When coming to Canada to study abroad, I had heard some of the stereotypes. The way people pronounce “probably” and “again.” The immense amount of maple syrup in food products. How cold it gets.
But the stereotype that stands out to me the most is how nice people are here. I can fully attest that local people here continually blow me away with their kindness. I see it in the simplest gestures just the compassion people have for each other. It seems to just come easily to them.
Want some examples? I was going on the bus one day expecting the price to be higher than one dollar, so I didn’t have the right change for the bus. As I worked things out and sat down, a woman a few seats in front of me approached and gave me change, just so I wouldn’t have to worry about holding up others and the bus driver with switching around change. She left at the next stop before I could give it back to her or do anything to repay her.
Another act of kindness was last night. I had very much enjoyed not having any late night fire drills or alarms like I had in the States, but of course, someone at least once while I’m here pulled the fire alarm. Three in the morning, everyone bundled up in winter coats over their pajamas. We were maybe outside for five minutes tops when campus security came and actually unlocked the nearby recreation center for us to sit and stay warm while we wait.
Of all the things I will miss about Canada, the kindness exuded is probably a top thing, besides the nearby nature. I guess that means the environmental nature and human nature here are both top notch.
In a fast-paced, action-packed world, this mentality might even seem boring to some Americans who prefer to boast more outspoken, bold personas. Although it’s easier to pick the flashier, louder option in life, doing so loses sight of subtle genuine values that provide balance. We need the gentler voices just as much as the powerful ones.
I relate to Canada. We’re the quieter types, not about to raise a ruckus or speak over everybody else, but we might not always want to rise to the occasion to lead. We’re great for providing support, but we might feel too passive or inferior to those who can easily take advantage of a reserved personality.
As you can see, this is quickly becoming a metaphor for all personalities, no matter the nationality. For men and women, we have come to recognize at least two distinct types of personalities: alpha and beta. According to Psychology Today, alphas are the ones who are outwardly very driven and dominant, taking charge of the situation. Betas don’t mind taking the backseat. Alphas are seen as more confident and masculine, while betas are more emotional and feminine.
The preference toward alpha tendencies can really come down to the genders we associated with each personality. We expect men to be direct and honest, and women should be more timid and passive. When feminism comes into the picture, these obscure terms are personified into what it means to be a man or woman. One Stanford study found that that gender — or what it is to be a woman or a man — is still very much a live issue, and feminists have not entirely given up the view that gender is about social factors and that it is distinct from biological sex.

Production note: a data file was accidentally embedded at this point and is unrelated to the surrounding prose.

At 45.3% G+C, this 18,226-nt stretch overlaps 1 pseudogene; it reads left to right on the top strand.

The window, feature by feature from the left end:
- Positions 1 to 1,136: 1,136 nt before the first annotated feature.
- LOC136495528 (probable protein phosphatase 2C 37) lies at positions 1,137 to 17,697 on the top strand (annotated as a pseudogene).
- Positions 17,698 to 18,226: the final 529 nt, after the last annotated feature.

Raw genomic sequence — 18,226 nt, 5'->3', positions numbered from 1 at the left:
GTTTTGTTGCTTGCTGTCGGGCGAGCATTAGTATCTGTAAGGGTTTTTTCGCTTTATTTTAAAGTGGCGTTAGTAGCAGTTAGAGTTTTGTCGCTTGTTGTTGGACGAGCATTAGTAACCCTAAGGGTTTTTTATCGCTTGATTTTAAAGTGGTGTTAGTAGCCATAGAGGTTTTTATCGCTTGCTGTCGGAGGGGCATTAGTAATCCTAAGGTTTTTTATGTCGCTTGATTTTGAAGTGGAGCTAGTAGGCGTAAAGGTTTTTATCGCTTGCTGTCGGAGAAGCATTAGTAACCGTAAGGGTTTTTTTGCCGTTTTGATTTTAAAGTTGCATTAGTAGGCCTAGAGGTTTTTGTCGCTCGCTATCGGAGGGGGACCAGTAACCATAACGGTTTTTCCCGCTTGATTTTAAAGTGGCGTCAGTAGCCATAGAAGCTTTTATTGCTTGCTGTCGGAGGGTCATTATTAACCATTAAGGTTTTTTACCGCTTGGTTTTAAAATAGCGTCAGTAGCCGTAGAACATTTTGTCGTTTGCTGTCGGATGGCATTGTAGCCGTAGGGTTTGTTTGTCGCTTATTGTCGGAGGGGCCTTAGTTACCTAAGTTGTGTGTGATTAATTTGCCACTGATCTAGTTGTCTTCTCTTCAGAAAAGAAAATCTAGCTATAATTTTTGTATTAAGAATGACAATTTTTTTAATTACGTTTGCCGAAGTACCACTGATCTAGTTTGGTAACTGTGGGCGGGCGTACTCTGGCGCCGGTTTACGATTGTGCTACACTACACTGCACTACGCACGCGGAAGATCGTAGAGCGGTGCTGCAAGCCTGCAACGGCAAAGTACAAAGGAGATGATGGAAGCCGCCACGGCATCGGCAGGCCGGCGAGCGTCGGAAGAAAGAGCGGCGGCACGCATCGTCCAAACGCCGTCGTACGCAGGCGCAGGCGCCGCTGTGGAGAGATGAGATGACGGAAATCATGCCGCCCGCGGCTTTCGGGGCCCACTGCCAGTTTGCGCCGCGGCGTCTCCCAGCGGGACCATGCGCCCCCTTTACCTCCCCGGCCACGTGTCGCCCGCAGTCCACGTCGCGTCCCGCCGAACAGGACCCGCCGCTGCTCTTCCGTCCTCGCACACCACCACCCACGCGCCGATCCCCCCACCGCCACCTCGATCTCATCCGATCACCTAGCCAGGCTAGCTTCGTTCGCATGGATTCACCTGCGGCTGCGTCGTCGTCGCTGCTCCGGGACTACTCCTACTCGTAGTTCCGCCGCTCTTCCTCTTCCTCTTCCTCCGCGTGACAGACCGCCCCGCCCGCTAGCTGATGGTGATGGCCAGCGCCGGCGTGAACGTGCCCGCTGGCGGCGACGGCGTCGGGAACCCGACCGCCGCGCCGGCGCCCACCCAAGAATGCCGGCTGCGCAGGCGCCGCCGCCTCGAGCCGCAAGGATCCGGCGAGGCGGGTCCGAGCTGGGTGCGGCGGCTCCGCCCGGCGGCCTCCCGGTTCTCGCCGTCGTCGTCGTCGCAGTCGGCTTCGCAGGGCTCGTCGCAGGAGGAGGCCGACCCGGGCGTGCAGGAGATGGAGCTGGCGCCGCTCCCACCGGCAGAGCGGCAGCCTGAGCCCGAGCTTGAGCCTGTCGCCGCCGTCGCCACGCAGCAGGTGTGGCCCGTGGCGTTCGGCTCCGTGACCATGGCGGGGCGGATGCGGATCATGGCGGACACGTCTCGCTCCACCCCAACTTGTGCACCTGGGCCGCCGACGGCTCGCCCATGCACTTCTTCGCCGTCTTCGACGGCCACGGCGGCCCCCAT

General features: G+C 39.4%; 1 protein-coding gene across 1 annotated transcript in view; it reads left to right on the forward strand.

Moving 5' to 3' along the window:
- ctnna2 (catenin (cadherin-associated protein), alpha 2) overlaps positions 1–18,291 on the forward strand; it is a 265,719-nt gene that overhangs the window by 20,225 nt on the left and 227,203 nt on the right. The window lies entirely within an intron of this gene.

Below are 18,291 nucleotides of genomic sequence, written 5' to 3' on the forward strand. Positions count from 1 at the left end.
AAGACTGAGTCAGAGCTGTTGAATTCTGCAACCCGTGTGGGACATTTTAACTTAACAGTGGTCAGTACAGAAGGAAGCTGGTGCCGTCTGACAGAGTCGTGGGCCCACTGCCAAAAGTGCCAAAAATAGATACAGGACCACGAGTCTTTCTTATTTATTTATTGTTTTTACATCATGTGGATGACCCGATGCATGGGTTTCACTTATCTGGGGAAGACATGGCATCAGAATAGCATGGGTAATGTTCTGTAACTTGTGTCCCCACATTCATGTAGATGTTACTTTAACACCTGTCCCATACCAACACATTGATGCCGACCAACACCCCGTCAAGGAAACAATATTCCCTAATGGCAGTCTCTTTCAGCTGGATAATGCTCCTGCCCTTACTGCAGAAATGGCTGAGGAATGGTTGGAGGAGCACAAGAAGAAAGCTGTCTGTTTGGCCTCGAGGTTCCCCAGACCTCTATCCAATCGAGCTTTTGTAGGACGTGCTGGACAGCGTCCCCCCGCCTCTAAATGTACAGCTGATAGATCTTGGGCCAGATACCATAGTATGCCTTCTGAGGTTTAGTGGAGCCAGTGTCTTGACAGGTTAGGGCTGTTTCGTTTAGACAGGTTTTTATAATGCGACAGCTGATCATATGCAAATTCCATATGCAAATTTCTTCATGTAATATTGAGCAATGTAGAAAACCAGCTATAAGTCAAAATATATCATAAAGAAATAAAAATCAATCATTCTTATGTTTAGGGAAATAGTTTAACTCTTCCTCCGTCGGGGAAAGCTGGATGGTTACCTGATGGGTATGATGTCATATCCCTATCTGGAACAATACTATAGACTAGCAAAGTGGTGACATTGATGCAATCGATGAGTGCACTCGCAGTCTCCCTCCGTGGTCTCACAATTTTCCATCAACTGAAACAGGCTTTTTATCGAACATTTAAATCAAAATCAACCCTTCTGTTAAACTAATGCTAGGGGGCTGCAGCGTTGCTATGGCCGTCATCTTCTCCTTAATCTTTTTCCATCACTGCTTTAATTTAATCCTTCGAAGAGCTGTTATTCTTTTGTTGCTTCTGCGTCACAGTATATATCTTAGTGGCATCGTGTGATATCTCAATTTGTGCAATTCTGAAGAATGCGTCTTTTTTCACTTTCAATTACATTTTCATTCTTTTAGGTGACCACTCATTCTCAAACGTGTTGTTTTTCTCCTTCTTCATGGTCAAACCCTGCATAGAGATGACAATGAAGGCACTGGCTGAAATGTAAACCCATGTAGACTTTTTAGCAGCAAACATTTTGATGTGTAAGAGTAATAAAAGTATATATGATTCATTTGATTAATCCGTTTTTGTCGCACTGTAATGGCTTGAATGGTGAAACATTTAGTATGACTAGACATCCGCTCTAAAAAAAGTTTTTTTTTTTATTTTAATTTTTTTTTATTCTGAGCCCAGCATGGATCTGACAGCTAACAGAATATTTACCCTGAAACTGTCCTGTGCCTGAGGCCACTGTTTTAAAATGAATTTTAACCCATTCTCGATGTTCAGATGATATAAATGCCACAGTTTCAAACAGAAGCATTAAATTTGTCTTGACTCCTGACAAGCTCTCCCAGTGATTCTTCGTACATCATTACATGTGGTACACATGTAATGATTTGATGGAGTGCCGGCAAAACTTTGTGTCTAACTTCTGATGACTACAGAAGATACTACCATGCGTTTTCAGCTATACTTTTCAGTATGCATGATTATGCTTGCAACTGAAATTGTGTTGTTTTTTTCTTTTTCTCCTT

Everybody has a mix of both of these traits, as these terms reflect opposite ends of a spectrum. However, society often criticizes “beta” men and “alpha” women, as both groups seem to challenge the traditional gender norms. The process is not an easy one, either. A 2014 survey depicted on UK news outlet Express found that despite greater diversity, people continue to strongly stereotype men and women on personality traits. Men should be more competitive, and women should be kinder. Many people still feel uncomfortable seeing a woman as a main character or the CEO of a business, or seeing a man as only a supporting role or not the primary breadwinner in a family.
America has very kind people, just as Canada has some brasher people. Stereotypes regarding America as the strongest world leader and Canada as the northern country with nice people end up devaluing Canada’s own tenacity and any American humility. This argument translates itself into everyday life, too. Fitting people into strict gender roles of how to act only sets back aspirations for gender equality. Especially in a time when women are more outspoken and people become more fluent with their gender identity, fitting certain people into specific boxes of expectations does more harm than good.
South Dakota signing the first anti-LGBTQ law in the country seems like a setback to all forms of equality and acceptance. Even inside and outside the LGBTQ community, people still rely on traditional gender roles to understand seemingly foreign relationships, assigning an alpha-masculine and beta-feminine role within same-sex couples. Again, making assumptions holds society back. Rather than grieving over this statewide loss, let’s instead use it as a catalyst for both louder voices speaking for gender and sexual equality as well as gentler pushes toward more kindness, generosity, and respect.
Probably didn’t expect a post about kind Canadians to turn into gender equality, huh? Me neither. What seems like a complimentary observation of Canadian culture, coming from a country who claims to be “the best in the world,” can easily turn into questions about the origin and intention of such a stereotype. Canadians are so much more than nice, just as men and women are so much more than what society assumes them to be. Alpha and beta traits should not compete, but balance each other out, a yin-yang of personalities. Any gender, male, female, both or neither, should not feel confined within either assumed role based on their biological sex. We should all be kind. We should all be unapologetically ourselves.
Take care, and keep the faith. -Allie